“Are you happy with him?”
Joan is sitting next to that grey wall, looking at me. Asking me that question. So simple really. Me and Tom.
“Probably?” she smiles. Shakes her head, as if I’m the idiot. “You know it is never the wife that kills the husband?”
“It is just too obvious that they would suspect me,” she sighs, “why would I do it like that?” She is rubbing her fingers against her pants. Like she’s uneasy.
“I don’t know, Joan.”
“So just because he was older and not that attractive I have to be the mean one?”
My publisher told me that I would have to talk to Joan. She had asked for me. This is quite an opportunity. People want to know about Joan. Want to know who she really is. It is my obligation as a writer to show them that. I know. I really do know that, but we are also friends. Friends have other obligations to each other.
“You know there is nothing about being old and plain-looking that necessarily makes you a nice person.”
I nod. She is right. I met William, her husband. He wasn’t my favorite either. “But you probably don’t get that, how it is when your husband’s an asshole.”
“What do you mean?”
This room is just so grey. Maybe that is part of the punishment. A grey room without any windows. I would go mad if someone put me in a place like this.
“Just that Tom is such a sweet man.”
She has been my friend for so long. There were those years when I didn’t talk to her that much. Maybe it was because of Tom and Hannah. You get busy when your life is so full.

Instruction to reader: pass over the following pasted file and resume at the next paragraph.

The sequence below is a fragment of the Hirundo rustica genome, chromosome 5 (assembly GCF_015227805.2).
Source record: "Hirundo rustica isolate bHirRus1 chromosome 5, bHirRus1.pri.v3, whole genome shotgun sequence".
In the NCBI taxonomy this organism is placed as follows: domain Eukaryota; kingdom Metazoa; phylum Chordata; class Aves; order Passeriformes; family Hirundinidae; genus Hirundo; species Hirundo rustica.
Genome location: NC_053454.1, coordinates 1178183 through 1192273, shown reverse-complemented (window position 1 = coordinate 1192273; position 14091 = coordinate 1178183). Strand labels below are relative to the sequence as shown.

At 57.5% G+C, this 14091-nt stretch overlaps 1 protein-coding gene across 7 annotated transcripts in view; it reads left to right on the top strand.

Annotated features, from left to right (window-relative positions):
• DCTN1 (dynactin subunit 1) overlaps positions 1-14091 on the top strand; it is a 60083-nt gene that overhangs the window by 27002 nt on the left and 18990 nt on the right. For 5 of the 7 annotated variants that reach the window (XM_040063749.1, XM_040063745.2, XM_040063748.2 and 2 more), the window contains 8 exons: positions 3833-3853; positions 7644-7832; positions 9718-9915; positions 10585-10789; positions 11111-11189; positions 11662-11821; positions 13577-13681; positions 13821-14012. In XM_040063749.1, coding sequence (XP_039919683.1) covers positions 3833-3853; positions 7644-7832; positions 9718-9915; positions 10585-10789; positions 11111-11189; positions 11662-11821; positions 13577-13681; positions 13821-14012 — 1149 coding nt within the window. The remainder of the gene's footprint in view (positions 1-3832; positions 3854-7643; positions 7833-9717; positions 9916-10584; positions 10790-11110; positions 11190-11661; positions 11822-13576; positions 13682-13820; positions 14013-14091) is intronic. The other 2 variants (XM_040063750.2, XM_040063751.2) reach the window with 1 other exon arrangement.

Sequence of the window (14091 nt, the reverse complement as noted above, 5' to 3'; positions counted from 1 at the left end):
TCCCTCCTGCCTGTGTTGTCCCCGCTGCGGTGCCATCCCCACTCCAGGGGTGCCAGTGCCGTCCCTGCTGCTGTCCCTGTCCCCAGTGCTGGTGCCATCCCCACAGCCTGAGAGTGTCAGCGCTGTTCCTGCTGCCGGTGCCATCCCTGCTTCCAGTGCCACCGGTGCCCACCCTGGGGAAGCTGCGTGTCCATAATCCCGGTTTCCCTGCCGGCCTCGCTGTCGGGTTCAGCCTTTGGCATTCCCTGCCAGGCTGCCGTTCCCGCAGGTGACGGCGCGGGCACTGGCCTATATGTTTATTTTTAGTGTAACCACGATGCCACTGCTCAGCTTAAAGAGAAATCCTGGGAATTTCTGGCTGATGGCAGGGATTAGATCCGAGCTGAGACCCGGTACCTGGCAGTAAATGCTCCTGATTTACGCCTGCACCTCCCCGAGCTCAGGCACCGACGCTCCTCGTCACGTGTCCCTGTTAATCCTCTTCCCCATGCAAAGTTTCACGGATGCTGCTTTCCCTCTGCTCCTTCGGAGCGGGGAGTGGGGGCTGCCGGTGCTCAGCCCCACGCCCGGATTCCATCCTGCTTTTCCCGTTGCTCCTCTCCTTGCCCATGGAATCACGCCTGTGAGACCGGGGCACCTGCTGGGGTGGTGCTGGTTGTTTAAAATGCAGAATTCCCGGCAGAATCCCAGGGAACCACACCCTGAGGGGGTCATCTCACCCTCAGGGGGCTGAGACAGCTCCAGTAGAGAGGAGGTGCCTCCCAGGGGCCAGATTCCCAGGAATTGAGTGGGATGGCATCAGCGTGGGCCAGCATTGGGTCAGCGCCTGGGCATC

“You like Tom?”
She frowns. Bites her lip. Her hands are shaking.
“No, I didn’t mean it like that.”
She probably shouldn’t have said that.
“Has he been here?”
I look around the room. The grey room. No windows, and then her sitting there. There is something special about her being in here, isn’t there? Something vulnerable I didn’t see at first. Something that men might like.
“Of course Tom hasn’t been here,” she shakes her head, “You know Tom doesn’t really like me.” She leans over the table. “You’re with Tom,” she grabs after my hand, “you have this family with him, I’m not stupid,” I get up, “I’m your friend,” she tries to come closer to me, but the guards open the door. They must think that I’m in danger. “I don’t like him,” she screams, as they take her, “You can’t make me like him,” I shouldn’t have come. She is kicking towards the guards, “I’m your friend,” it’s the last thing I can hear before they drag her out of the room. She is my friends. I know. She always has been.
“Have you been to see Joan?” I say as I come into the living room.
He is sitting in the couch reading a newspaper. Hannah is already sleeping. I don’t want her here for this conversation. Maybe I wouldn’t even be able to talk to him about this if she was here. Her face looking so much like Tom’s, her cute, little face. My baby. Mine and Tom’s baby. My hands are shaking. Just like Joan’s hands were shaking.
“Why would I go to see, Joan?” he looks up from his newspaper.